NRO salutes its saviors
BRECKENRIDGE – In the early 1990s, the National Repertory Orchestra (NRO) hit a sour note. Board members had run the nonprofit into a debt of approximately $260,000, in addition to skipping tax payments.Most of the board resigned in the midst of the crisis, though six remained to clean up the mess. Only, when they went to review the books, the books had mysteriously disappeared.Tom Rader, one of the remaining board members, assigned the treasurer of his company to review two years of microfiche at the bank to reconstruct the books. The process took six months. Meanwhile, the board members met 20 hours a week for six to eight months to create a plan to pay the federal debt and other bills. Mismanagement of fundsThough the reconstruction of the books showed one or two “modest irregularities,” Rader said it wasn’t sizable. It seemed the debt and missed taxes weren’t malevolent but, rather, a gross overcommitment of funds.The main factor that contributed to the NRO’s financial crisis involved a grant from the U.S. West Foundation for approximately $250,000 to discover a new American composer and record him or her.The executive director of the NRO spent money on travel expenses related to finding composers, compensation for a professional judging panel and a trip to Wolf Trap Farm, outside of Washington D.C., to record the discovered composer. Meanwhile, the NRO ran short on operating revenue, so it used grant money to meet costs.
“It wasn’t a matter of doing anything wrong,” said former board member and current advisory board member Mike Altenberg. “It was a matter of being overly optimistic about what was going to come in. Some people said, ‘We’ll be OK because we have big donations coming in.’ Then the big donations didn’t come.”Other former board members, like Jim Kreider, said a trip to Korea for 90 NRO musicians to perform at the Sejong Cultural Center as part of the Cultural Olympics, a side event to the 1988 Summer Olympics in Seoul, may have also contributed to the debt. Both trips took place in 1988.Losing focusThough current NRO executive director Terese Kaptur applauds the former board for the risk it took and the national recognition it garnered through trips to Korea and Wolf Trap, she agrees with board members who bailed the NRO out of debt that the board lost sight of its focus.”The NRO’s mission is to provide a pre-professional orchestral experience to the most promising young musicians in the country,” Rader said. “While it’s exciting to do things like the grant-funded (composer) contest, it’s not central to the NRO’s mission.”It took until 2002 to pay off the final debts the former board had incurred, Kaptur said.
To declare bankruptcy, or notAnd in the early 1990s, it looked dismal. Attorneys, who also happened to be on the NRO board, suggested the NRO declare bankruptcy, but the six members who remained realized the declaration would end the NRO.”If we did that, it would be the end of our organization because of community support issues,” Rader said. “Most people say it’s over and move on and support something else. Forty years of history would disappear.”Instead, board members reached deep into their own pockets to pay off some of the debt. Suppliers, such as printers, housing authorities and moving services discounted their fees. Conductor Carl Topilow worked for a year without pay until the board could square their debt. One of the board members conveniently lived next to a retired district director for the Internal Revenue Service, who gave the board advice and acted as a representative to create a repayment plan.Hitting the right noteSince then, the board has come a long way.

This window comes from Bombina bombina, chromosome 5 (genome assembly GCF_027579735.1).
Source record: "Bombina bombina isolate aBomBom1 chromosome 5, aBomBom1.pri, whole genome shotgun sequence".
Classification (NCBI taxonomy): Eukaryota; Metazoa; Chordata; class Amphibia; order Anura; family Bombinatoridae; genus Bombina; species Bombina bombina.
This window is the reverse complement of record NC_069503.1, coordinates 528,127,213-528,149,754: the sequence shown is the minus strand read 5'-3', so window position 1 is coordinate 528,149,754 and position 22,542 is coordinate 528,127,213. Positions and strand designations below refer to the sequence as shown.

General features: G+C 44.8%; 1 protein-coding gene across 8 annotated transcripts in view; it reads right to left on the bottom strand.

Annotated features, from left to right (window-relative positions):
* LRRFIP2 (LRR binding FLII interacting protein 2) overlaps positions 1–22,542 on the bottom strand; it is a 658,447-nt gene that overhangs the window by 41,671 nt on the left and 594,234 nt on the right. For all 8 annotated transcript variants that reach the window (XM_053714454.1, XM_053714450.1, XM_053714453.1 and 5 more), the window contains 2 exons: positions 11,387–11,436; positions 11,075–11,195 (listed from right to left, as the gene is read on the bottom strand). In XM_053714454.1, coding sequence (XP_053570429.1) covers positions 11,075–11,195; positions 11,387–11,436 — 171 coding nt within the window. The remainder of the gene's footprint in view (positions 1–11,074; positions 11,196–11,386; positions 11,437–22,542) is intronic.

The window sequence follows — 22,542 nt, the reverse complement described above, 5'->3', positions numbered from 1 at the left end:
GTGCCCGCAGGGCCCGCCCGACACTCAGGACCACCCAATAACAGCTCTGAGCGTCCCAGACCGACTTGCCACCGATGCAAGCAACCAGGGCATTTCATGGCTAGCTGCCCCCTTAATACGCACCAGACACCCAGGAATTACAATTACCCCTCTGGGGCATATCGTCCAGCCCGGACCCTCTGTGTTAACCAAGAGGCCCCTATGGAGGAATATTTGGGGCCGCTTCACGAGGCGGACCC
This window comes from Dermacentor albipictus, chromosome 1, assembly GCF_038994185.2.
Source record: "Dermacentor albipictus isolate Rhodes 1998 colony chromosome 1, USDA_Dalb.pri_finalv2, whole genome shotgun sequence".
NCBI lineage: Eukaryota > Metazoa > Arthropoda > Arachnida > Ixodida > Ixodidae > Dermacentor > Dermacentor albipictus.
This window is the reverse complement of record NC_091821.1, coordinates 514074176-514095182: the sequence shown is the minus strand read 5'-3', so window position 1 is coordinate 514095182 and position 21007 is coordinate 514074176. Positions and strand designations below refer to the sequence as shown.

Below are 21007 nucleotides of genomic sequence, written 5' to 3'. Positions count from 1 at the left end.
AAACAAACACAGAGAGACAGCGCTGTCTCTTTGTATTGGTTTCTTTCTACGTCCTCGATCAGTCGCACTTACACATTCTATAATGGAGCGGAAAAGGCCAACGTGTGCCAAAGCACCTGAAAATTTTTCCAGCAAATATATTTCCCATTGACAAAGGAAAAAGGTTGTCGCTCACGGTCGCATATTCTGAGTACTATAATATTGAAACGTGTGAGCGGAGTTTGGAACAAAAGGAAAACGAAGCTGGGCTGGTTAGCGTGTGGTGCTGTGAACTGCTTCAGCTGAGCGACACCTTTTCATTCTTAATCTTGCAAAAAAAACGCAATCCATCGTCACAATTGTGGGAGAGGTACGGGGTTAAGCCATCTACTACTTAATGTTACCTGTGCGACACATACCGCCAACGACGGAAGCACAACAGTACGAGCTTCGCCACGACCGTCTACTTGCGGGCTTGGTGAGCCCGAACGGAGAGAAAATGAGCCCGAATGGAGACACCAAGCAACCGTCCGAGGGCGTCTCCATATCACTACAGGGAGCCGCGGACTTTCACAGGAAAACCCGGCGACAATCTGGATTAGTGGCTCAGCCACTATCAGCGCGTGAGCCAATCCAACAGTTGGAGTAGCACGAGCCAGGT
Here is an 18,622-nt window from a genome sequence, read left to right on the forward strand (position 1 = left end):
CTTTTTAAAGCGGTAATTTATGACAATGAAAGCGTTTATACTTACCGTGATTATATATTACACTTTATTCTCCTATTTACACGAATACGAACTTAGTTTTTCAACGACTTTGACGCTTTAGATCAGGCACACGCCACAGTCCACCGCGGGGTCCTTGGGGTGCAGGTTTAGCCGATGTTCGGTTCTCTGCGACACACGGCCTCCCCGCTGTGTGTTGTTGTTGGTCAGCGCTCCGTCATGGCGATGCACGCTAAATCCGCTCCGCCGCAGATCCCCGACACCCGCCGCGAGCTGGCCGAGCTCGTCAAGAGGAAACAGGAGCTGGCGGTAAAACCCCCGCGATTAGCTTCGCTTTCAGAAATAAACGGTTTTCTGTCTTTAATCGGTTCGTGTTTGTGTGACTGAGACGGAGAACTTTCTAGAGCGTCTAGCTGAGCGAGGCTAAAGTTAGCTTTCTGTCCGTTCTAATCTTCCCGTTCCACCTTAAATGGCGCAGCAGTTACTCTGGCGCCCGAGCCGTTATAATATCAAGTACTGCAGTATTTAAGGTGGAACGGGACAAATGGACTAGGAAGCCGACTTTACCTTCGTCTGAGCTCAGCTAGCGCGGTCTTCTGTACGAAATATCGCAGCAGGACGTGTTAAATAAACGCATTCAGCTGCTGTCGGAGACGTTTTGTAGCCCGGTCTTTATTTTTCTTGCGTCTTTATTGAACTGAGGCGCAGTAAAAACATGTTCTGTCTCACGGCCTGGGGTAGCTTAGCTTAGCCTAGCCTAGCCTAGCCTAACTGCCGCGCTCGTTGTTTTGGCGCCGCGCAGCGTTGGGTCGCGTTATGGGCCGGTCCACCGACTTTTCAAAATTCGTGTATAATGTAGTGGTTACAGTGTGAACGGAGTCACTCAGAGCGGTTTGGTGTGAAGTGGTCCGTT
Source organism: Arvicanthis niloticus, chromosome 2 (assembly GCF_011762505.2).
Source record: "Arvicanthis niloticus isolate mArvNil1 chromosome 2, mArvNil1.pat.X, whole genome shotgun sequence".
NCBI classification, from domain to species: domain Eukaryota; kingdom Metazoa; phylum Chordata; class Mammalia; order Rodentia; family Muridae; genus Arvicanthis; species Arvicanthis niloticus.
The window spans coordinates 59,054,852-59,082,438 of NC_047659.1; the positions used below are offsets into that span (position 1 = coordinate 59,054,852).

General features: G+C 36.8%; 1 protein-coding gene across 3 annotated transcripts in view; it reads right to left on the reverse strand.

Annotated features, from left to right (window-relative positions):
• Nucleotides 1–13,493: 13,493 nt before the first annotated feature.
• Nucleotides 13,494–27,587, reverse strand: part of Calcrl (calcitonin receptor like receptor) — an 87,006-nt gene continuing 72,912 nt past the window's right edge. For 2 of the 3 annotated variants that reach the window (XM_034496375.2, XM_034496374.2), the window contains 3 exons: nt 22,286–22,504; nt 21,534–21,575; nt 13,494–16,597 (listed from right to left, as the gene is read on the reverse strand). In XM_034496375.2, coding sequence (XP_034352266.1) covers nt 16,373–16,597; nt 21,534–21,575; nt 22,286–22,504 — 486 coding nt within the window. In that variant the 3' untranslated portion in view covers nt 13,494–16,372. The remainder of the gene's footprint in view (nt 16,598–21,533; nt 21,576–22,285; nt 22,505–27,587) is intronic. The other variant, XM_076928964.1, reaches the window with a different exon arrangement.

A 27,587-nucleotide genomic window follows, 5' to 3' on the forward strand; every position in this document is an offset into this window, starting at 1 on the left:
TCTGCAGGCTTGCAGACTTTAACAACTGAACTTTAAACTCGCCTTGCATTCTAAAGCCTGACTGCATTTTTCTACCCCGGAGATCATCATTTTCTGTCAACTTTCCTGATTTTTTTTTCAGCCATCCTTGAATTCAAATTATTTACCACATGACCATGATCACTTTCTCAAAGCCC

In the early 1990s, its annual budget totaled no more than $300,000. Now it’s just below $700,000, Kaptur said. But most importantly, the board has learned the importance of staying in tune with its mission and keeping an eye on the budget.”We realize we have a huge task of oversight of contracts – making sure the staff and directors are performing as charged,” Kreider said. “It’s very sobering. The NRO right now is the strongest it’s ever been. The whole board is more in focus now. We understand how important the checks and balances are.”Though Kaptur is open to considering extracurricular activities, such as the one the former board took on with the U.S. West grant, she maintains her commitment to focusing on the NRO’s mission of bringing higher caliber guest conductors and master class clinicians to train young musicians. She said up until now, the NRO has been trying to stabilize from the 1990s financial fiasco.”We’ve been in a positive cash position ever since 2002,” she said.To celebrate the NRO’s success and especially honor the people who made it possible, the NRO will hold an appreciation gathering at 6 p.m. Saturday at Win and Susan Lockwood’s house in Breckenridge. A suggested donation of $75 benefits the NRO and includes appetizers, cocktails and live music by pianist Karen Becker.The NRO will honor five former board members – Altenberg, Geraldine Cohen, Kreider, Rader and Barry Shepard (who is deceased, but his widow will attend) – as well as people such as Topilow, Bobbie Zelkind, Greg Dobbs, Joe Kremer, Gary Martinez, the Breckenridge government, the Breckenridge Music Institute and all those who helped the NRO survive the tumultuous times. “It’s very rewarding to see the subsequent board maintaining such a healthy, well-functioning organization,” Rader said. “It makes all our effort worth it.”Kimberly Nicoletti can be reached at (970) 668-3998, ext. 245, or at firstname.lastname@example.org.
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